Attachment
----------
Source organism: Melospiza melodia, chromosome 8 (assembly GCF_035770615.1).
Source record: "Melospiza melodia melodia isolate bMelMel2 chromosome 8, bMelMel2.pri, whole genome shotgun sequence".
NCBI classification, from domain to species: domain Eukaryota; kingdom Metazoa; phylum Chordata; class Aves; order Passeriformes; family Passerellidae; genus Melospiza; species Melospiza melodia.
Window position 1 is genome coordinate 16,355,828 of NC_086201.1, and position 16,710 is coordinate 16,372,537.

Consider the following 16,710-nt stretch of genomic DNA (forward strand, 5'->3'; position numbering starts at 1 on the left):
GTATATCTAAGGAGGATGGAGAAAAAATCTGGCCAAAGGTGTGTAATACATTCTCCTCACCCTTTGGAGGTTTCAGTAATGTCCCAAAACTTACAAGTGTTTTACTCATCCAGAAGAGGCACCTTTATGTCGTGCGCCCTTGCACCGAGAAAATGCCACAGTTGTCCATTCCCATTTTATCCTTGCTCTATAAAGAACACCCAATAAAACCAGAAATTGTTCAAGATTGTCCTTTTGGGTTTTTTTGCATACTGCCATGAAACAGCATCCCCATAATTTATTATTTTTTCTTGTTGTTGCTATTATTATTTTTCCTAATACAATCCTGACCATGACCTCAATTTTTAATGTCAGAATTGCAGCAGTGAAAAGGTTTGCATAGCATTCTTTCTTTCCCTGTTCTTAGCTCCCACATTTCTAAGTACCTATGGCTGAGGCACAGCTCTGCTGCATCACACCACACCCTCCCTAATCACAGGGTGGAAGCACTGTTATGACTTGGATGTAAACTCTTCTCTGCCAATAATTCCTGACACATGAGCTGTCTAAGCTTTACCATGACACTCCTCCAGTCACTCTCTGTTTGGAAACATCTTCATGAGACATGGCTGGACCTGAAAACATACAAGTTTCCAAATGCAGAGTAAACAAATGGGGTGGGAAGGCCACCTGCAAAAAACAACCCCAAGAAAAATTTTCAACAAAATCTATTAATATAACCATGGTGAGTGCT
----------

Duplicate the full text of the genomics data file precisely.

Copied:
Source organism: Melospiza melodia, chromosome 8 (assembly GCF_035770615.1).
Source record: "Melospiza melodia melodia isolate bMelMel2 chromosome 8, bMelMel2.pri, whole genome shotgun sequence".
NCBI classification, from domain to species: domain Eukaryota; kingdom Metazoa; phylum Chordata; class Aves; order Passeriformes; family Passerellidae; genus Melospiza; species Melospiza melodia.
Window position 1 is genome coordinate 16,355,828 of NC_086201.1, and position 16,710 is coordinate 16,372,537.

Consider the following 16,710-nt stretch of genomic DNA (forward strand, 5'->3'; position numbering starts at 1 on the left):
GTATATCTAAGGAGGATGGAGAAAAAATCTGGCCAAAGGTGTGTAATACATTCTCCTCACCCTTTGGAGGTTTCAGTAATGTCCCAAAACTTACAAGTGTTTTACTCATCCAGAAGAGGCACCTTTATGTCGTGCGCCCTTGCACCGAGAAAATGCCACAGTTGTCCATTCCCATTTTATCCTTGCTCTATAAAGAACACCCAATAAAACCAGAAATTGTTCAAGATTGTCCTTTTGGGTTTTTTTGCATACTGCCATGAAACAGCATCCCCATAATTTATTATTTTTTCTTGTTGTTGCTATTATTATTTTTCCTAATACAATCCTGACCATGACCTCAATTTTTAATGTCAGAATTGCAGCAGTGAAAAGGTTTGCATAGCATTCTTTCTTTCCCTGTTCTTAGCTCCCACATTTCTAAGTACCTATGGCTGAGGCACAGCTCTGCTGCATCACACCACACCCTCCCTAATCACAGGGTGGAAGCACTGTTATGACTTGGATGTAAACTCTTCTCTGCCAATAATTCCTGACACATGAGCTGTCTAAGCTTTACCATGACACTCCTCCAGTCACTCTCTGTTTGGAAACATCTTCATGAGACATGGCTGGACCTGAAAACATACAAGTTTCCAAATGCAGAGTAAACAAATGGGGTGGGAAGGCCACCTGCAAAAAACAACCCCAAGAAAAATTTTCAACAAAATCTATTAATATAACCATGGTGAGTGCT